This week I planted my first garden: with fruit, vegetables, flowers, and herbs. Although I’ve been talking about it for years, I somehow never quite got it started. But I’m determined to try. It’s an ambitious project, on a small piece of land that’s mine to use at my apartment. I’ll be cultivating my own little victory garden while also intentionally developing my own soul. I’ve set up a water feature and planted several herbs, which smell divine. It’s a full sensory experience, and it provides a serene space for me and my children to enjoy, which helps keep me centered and present.
Planting a garden gives me the opportunity to spend more time in nature and to directly participate in the process of growing, tending, and harvesting some of the food I consume. I plan on using this time to reflect about how I grow, tend, and harvest in my own life.
What kind of life am I growing?
How am I tending to myself and the people I love?
Am I nurturing myself and others gently and with balance?
What types of results am I harvesting?
Am I receiving love and blessings in return, or am I harvesting anxiety and lost opportunities?
Another positive addition to my life has been making an effort to learn something new every day. I have an art app that provides a bitesize daily art history. I listen to podcasts and TED talks to learn about new ways of perceiving the world. I’m making an effort to enrich my life, with a focus on learning more about the world while taking time to appreciate its beauty.
There are many ways to add a little mindfulness to our lives.
A fellow ele-writer shared her experience with French baths (a dry bath, not a rushed wash). This is another way I’ve added care and intention to my life. I take French baths in addition to long, luxurious bubble baths. I exercise and eat well. I give myself facials and hair treatments. I’m modeling self-care for my children while taking care of them with the same intention. With each positive choice to care for myself and others and with each healthy addition to my life, I enrich the present moment, allowing my focus to rest there.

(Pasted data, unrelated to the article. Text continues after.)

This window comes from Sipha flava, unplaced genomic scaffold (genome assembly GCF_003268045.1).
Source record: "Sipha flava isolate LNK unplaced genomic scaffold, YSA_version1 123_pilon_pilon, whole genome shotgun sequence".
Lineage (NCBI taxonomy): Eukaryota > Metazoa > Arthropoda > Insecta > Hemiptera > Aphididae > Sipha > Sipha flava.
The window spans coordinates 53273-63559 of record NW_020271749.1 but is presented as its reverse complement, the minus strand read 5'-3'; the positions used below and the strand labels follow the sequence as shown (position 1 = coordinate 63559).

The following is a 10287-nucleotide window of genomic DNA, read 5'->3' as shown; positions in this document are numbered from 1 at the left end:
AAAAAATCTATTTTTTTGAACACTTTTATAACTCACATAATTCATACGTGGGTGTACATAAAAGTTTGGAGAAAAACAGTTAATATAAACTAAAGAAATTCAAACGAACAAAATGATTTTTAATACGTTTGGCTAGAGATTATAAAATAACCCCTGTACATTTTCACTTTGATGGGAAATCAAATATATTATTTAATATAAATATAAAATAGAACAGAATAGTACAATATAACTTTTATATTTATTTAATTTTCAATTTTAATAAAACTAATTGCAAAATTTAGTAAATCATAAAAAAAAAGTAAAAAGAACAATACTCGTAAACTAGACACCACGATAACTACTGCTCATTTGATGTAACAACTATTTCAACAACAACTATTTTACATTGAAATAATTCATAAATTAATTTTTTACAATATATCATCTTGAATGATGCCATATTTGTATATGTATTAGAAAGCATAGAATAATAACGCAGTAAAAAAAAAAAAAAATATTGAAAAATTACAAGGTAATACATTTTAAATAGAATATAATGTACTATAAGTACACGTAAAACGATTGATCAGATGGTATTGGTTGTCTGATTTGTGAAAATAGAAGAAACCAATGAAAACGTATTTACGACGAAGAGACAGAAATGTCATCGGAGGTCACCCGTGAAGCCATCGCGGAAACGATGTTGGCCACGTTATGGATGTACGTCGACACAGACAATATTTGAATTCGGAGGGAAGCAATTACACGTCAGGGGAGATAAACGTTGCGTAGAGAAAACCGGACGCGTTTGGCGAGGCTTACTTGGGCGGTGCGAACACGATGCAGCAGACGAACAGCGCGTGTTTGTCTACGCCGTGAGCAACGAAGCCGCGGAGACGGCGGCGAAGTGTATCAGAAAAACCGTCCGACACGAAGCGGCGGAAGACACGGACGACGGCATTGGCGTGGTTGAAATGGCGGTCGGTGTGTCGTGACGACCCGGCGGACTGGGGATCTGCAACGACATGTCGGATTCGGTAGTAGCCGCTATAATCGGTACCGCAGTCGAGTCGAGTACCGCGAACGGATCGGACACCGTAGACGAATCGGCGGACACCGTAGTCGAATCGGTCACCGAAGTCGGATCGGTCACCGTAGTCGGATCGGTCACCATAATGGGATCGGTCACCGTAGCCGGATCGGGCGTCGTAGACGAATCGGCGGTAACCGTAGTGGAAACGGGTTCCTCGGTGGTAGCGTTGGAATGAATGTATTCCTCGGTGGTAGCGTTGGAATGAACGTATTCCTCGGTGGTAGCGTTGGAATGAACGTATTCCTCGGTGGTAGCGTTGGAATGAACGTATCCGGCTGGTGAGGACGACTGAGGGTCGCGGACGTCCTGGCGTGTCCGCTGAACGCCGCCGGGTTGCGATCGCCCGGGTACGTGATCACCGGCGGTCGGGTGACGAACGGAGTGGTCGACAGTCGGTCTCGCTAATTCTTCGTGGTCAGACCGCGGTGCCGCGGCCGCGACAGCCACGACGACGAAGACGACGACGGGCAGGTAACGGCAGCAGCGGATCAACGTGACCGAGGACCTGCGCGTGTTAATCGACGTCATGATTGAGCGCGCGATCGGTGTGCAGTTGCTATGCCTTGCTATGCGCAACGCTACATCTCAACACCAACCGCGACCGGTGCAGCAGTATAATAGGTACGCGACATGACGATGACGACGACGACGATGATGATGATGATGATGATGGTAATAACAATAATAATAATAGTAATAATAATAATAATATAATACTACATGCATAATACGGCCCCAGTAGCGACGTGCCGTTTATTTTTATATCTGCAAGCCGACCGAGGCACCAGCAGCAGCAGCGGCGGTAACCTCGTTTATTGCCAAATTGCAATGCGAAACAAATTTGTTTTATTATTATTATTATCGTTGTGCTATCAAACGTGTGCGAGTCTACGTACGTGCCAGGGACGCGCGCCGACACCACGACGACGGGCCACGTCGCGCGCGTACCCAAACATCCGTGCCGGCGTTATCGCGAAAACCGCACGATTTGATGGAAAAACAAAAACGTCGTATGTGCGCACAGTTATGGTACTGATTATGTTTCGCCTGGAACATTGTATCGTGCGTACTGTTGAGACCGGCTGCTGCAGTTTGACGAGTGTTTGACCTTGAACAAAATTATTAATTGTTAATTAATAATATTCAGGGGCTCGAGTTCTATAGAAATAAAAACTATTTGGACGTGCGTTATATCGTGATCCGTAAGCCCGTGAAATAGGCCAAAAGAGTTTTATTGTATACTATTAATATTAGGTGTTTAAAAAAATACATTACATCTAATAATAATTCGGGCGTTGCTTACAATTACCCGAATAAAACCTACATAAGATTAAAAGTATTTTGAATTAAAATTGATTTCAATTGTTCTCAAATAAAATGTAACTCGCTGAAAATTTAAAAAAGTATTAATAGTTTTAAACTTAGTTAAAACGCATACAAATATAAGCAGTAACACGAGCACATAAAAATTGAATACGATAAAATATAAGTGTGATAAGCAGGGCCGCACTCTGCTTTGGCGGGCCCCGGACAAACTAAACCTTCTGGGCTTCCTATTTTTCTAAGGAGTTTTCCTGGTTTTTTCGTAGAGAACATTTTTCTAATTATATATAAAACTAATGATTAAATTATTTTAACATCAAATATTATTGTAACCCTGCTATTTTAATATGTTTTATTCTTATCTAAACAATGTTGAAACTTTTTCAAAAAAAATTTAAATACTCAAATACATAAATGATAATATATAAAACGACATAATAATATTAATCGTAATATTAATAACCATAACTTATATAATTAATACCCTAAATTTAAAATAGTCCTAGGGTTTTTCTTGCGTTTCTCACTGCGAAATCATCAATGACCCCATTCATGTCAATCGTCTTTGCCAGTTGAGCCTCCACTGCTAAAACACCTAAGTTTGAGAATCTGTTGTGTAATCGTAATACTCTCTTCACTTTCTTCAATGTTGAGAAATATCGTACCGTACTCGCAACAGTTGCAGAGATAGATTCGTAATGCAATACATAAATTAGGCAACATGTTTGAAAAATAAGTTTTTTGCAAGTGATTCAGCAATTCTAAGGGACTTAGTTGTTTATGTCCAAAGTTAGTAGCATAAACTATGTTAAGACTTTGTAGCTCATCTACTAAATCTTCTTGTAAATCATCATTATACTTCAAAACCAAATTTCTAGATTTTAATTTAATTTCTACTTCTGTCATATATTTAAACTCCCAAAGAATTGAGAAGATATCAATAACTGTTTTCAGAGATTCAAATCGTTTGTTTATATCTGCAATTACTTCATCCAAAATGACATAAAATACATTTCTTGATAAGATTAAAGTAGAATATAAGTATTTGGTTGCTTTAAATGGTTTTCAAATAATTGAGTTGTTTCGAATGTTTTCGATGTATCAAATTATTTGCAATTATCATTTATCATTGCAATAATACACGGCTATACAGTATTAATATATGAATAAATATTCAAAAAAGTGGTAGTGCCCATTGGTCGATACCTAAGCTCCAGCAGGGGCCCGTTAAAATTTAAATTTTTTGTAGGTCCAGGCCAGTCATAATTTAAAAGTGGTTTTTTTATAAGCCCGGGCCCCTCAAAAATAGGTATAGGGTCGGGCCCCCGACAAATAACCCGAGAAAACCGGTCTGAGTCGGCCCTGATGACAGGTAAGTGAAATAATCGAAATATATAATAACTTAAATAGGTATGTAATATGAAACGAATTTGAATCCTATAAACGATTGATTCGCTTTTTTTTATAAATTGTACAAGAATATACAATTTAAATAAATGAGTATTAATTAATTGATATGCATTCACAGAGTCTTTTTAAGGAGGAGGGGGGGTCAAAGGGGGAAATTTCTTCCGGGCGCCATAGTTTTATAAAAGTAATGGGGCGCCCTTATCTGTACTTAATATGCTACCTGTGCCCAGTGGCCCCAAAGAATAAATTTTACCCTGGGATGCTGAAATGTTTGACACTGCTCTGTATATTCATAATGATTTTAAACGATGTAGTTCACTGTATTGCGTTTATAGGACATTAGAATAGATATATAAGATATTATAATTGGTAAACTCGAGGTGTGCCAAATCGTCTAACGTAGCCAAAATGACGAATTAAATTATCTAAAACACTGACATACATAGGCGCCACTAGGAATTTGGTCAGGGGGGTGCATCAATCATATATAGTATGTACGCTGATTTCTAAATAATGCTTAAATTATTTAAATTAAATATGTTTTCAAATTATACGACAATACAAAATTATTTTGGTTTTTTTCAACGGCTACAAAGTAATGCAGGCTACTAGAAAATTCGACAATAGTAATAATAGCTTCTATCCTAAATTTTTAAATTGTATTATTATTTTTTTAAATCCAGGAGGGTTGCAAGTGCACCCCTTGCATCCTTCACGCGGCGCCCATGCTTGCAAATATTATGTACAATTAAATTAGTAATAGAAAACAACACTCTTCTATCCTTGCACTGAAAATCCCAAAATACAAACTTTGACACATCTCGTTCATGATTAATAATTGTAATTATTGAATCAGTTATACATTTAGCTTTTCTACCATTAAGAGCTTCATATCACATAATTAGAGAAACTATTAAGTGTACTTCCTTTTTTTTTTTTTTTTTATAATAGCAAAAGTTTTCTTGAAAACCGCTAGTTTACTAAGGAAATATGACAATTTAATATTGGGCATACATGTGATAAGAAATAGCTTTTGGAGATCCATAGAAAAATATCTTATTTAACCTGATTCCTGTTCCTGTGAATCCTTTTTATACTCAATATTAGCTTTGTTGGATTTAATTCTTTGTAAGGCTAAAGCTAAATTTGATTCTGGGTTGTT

Sometimes it’s much easier to feed the fear than to feel the joy. It’s much easier to do what we think we should, never turning down a new obligation and suffering all the while for our busy schedules and imbalanced lives.
When I lived this way before, I thought it was the only way to live. I didn’t know that there were many different choices.
I’ve honed my financial management skills, so I can do a lot with just a little, and money doesn’t have to be the main concern. I’ve learned to focus on relationships that add value to my life and not the ones that only bring drama. I’ve incorporated beauty, mindfulness, and adventure into my family routines, so I can continually touch base with what matters to me.
And this might be different than what matters to you.
Change is challenging. It’s exhausting and often painful. When we realize how brief our lives are, we see what truly matters, and we begin to do the work to create the lives we want. We stop feeding our fears and start feeding our dreams instead. We put our energy into what we want instead of what we fear, and slowly our lives and our dreams become one in the same.
Author: Crystal Jackson
Image: Max Pixel
Editor: Ashleigh Hitchcock